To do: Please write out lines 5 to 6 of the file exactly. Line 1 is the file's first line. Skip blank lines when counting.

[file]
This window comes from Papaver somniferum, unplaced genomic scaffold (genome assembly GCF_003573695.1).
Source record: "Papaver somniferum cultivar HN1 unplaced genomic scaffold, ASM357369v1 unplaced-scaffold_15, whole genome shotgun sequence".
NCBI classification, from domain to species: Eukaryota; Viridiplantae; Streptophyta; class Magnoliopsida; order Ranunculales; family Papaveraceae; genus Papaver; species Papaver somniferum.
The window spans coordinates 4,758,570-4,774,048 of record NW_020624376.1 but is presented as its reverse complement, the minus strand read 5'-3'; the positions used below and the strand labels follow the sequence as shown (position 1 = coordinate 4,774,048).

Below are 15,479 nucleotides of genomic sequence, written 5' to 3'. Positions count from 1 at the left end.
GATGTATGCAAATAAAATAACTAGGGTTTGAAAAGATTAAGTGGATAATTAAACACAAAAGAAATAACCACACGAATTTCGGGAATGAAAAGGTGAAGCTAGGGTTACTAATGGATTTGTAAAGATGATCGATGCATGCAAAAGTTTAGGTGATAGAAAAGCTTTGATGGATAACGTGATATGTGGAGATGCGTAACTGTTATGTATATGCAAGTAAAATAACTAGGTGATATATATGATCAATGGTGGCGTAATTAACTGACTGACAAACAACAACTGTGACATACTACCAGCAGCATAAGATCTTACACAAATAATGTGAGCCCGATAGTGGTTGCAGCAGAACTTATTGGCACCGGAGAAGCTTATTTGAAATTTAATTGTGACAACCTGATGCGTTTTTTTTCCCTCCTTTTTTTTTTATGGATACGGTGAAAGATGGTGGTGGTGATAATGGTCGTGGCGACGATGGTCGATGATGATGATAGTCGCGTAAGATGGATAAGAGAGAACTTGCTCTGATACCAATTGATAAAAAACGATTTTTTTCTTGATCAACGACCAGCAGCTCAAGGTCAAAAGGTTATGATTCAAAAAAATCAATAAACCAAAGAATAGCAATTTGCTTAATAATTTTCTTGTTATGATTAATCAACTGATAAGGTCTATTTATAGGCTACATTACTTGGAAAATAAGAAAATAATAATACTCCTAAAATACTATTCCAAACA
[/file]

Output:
Below are 15,479 nucleotides of genomic sequence, written 5' to 3'. Positions count from 1 at the left end.
GATGTATGCAAATAAAATAACTAGGGTTTGAAAAGATTAAGTGGATAATTAAACACAAAAGAAATAACCACACGAATTTCGGGAATGAAAAGGTGAAGCTAGGGTTACTAATGGATTTGTAAAGATGATCGATGCATGCAAAAGTTTAGGTGATAGAAAAGCTTTGATGGATAACGTGATATGTGGAGATGCGTAACTGTTATGTATATGCAAGTAAAATAACTAGGTGATATATATGATCAATGGTGGCGTAATTAACTGACTGACAAACAACAACTGTGACATACTACCAGCAGCATAAGATCTTACACAAATAATGTGAGCCCGATAGTGGTTGCAGCAGAACTTATTGGCACCGGAGAAGCTTATTTGAAATTTAATTGTGACAACCTGATGCGTTTTTTTTCCCTCCTTTTTTTTTTATGGATACGGTGAAAGATGGTGGTGGTGATAATGGTCGTGGCGACGATGGTCGATGATGATGATAGTCGCGTAAGATGGATAAGAGAGAACTTGCTCTGATACCAATTGATAAAAAACGATTTTTTTCTTGATCAACGACCAGCAGCTCAAGGTCAAAAGGTTATGATTCAAAAAAATCAATAAACCAAAGAATAGCAATTTGCTTAATAATTTTCTTGTTATGATTAATCAACTGATAAGGTCTATTTATAGGCTACATTACTTGGAAAATAAGAAAATAATAATACTCCTAAAATACTATTCCAAACA